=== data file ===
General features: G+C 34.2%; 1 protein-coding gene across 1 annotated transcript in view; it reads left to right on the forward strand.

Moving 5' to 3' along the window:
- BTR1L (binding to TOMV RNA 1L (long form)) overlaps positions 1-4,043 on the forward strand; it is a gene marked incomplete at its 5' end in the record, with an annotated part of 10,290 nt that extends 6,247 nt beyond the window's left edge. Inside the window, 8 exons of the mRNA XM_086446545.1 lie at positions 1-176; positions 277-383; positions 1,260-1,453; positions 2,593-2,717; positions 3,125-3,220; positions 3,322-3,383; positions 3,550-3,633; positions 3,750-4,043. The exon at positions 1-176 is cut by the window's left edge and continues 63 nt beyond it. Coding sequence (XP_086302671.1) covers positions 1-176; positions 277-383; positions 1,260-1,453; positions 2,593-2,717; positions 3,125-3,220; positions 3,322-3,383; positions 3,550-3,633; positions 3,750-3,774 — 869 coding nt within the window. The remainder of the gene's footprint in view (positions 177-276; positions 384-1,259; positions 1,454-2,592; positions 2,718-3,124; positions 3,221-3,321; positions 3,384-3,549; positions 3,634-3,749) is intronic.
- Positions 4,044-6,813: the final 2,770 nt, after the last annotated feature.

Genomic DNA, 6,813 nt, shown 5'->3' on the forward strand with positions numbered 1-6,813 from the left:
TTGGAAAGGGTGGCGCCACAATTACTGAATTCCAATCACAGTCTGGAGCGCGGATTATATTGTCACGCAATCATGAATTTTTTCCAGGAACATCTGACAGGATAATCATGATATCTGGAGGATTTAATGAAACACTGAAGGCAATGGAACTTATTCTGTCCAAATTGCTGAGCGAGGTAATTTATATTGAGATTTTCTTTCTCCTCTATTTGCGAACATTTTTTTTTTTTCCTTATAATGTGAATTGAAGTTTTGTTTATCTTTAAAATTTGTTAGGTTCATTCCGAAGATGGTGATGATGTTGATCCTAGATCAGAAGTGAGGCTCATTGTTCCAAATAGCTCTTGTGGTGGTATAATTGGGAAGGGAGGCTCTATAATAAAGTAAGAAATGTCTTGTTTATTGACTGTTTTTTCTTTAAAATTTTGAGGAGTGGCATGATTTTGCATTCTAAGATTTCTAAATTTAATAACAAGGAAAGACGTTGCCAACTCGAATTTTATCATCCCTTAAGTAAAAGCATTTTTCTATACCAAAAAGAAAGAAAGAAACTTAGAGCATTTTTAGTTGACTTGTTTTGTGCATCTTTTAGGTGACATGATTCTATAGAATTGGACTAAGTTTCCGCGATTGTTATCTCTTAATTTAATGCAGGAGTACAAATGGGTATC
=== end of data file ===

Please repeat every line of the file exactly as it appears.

General features: G+C 34.2%; 1 protein-coding gene across 1 annotated transcript in view; it reads left to right on the forward strand.

Moving 5' to 3' along the window:
- BTR1L (binding to TOMV RNA 1L (long form)) overlaps positions 1-4,043 on the forward strand; it is a gene marked incomplete at its 5' end in the record, with an annotated part of 10,290 nt that extends 6,247 nt beyond the window's left edge. Inside the window, 8 exons of the mRNA XM_086446545.1 lie at positions 1-176; positions 277-383; positions 1,260-1,453; positions 2,593-2,717; positions 3,125-3,220; positions 3,322-3,383; positions 3,550-3,633; positions 3,750-4,043. The exon at positions 1-176 is cut by the window's left edge and continues 63 nt beyond it. Coding sequence (XP_086302671.1) covers positions 1-176; positions 277-383; positions 1,260-1,453; positions 2,593-2,717; positions 3,125-3,220; positions 3,322-3,383; positions 3,550-3,633; positions 3,750-3,774 — 869 coding nt within the window. The remainder of the gene's footprint in view (positions 177-276; positions 384-1,259; positions 1,454-2,592; positions 2,718-3,124; positions 3,221-3,321; positions 3,384-3,549; positions 3,634-3,749) is intronic.
- Positions 4,044-6,813: the final 2,770 nt, after the last annotated feature.

Genomic DNA, 6,813 nt, shown 5'->3' on the forward strand with positions numbered 1-6,813 from the left:
TTGGAAAGGGTGGCGCCACAATTACTGAATTCCAATCACAGTCTGGAGCGCGGATTATATTGTCACGCAATCATGAATTTTTTCCAGGAACATCTGACAGGATAATCATGATATCTGGAGGATTTAATGAAACACTGAAGGCAATGGAACTTATTCTGTCCAAATTGCTGAGCGAGGTAATTTATATTGAGATTTTCTTTCTCCTCTATTTGCGAACATTTTTTTTTTTTCCTTATAATGTGAATTGAAGTTTTGTTTATCTTTAAAATTTGTTAGGTTCATTCCGAAGATGGTGATGATGTTGATCCTAGATCAGAAGTGAGGCTCATTGTTCCAAATAGCTCTTGTGGTGGTATAATTGGGAAGGGAGGCTCTATAATAAAGTAAGAAATGTCTTGTTTATTGACTGTTTTTTCTTTAAAATTTTGAGGAGTGGCATGATTTTGCATTCTAAGATTTCTAAATTTAATAACAAGGAAAGACGTTGCCAACTCGAATTTTATCATCCCTTAAGTAAAAGCATTTTTCTATACCAAAAAGAAAGAAAGAAACTTAGAGCATTTTTAGTTGACTTGTTTTGTGCATCTTTTAGGTGACATGATTCTATAGAATTGGACTAAGTTTCCGCGATTGTTATCTCTTAATTTAATGCAGGAGTACAAATGGGTATC